I wanted to show you a couple of videos of other rooms, as the Royal Windsor has a wide selection of types of room including rooms for business guests. Below is a video of a standard room.
The hotel has twelve fashion rooms individually designed by some of the top names in Belgian fashion designers. Below is the room by Christian Wijnants.
Breakfast at the Royal Windsor is excellent with a wide selection of fresh fruit, cereals, cold meats, cheeses, yoghurts, cooked breakfast, smoked salmon, bread and pastries. I did enjoy the Belgian waffles and crepes.
In summary the Royal Windsor Hotel Grand Place is a well located hotel which offers a high standard of accommodation and service to all guests. If you want to splash out you can have plenty of space in a suite or a boutique type experience in one of the fashion rooms.
When I was in Brussels in mid December 2009 I talked to Tony Mallett, editor of Upfront, a Brussels events based magazine, available free of charge as a print magazine and online as Upfront-Live.com.
Tony has lived in Brussels for nine years so gives us some tips on what to do and see in the Belgian capital. However Upfront is now expanding to cover the cities of Ghent and Antwerp.
I had an all too brief read of the Upfront Magazine at Brussels Charleroi airport before having to ditch it in order to get everything into my one piece of cabin baggage to board my Ryanair flight. There was an article about the phased smoking ban in Belgium, reviews a few “change your life/work balance” books (with the reviewers’ recurring theme of who is going to wash these dirty dishes piling up in my sink) and an interview with Belgian chefs.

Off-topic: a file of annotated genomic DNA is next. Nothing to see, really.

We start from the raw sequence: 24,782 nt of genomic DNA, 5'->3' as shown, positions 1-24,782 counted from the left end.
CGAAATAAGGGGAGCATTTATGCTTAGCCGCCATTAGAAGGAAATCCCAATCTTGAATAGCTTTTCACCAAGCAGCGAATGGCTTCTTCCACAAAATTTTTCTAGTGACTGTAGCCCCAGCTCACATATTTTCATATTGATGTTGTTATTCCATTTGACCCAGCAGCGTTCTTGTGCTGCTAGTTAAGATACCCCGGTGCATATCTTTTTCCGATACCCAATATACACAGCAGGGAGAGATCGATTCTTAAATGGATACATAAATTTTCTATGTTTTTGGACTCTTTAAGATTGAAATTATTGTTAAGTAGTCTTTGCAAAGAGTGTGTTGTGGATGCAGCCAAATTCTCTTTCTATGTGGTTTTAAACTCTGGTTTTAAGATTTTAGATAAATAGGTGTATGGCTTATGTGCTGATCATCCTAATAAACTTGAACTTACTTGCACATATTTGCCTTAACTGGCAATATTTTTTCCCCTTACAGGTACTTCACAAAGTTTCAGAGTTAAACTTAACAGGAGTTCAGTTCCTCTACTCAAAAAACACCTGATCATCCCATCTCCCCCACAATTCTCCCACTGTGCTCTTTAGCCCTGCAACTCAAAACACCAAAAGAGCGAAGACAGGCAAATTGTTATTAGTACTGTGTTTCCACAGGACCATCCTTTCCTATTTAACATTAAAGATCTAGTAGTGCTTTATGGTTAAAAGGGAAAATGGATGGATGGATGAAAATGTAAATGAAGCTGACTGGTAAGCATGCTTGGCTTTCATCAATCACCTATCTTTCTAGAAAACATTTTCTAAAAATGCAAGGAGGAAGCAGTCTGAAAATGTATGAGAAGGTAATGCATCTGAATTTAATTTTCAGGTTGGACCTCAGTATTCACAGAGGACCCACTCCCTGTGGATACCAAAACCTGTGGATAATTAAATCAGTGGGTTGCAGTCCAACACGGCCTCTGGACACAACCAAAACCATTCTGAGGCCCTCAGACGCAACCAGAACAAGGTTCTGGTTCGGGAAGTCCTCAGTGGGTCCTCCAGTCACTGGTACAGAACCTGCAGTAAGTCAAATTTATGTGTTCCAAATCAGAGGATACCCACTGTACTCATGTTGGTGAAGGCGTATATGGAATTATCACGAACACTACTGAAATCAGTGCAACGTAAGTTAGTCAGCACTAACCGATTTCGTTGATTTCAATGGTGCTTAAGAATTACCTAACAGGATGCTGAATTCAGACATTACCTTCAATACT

Brussels, the Belgian capital, has really pulled out all the stops for the 2009 festive season with the most wonderful Light Show every evening in Grand Place. The Electrabel Nights is part of the Winter Wonders programme of events which runs until 3 January 2010.
The Light Show is on every evening from 16.30 until 22.00 weekdays and 23.00 at weekends. I’ve been at Grand Place every evening of my three night stay in Brussels astounded by the show!
All I can say is that you should try get to Brussels to see this fantastic free Sound and Light Show.
I’ve spent the day wandering around in Brussels. It’s been really enjoyable and interesting and I’ve picked up on some alternative Belgian takes on Christmas gifts and trees.
When I saw the market in Grassmarkt, I thought I spotted a beer stall but on closer inspection it was actually selling candles in beer glasses that even looked as though they had a frothy head.Â It reminded me of my granny’s trick double layered whisky glass.
Just up the road from the Grassmarkt was a collection of somewhat wacky Christmas trees. One had a guy with a chain saw perched on a branch, certainly different from the traditional fairy and tinsel. Another was like a street plan with wooden blocks denoting houses.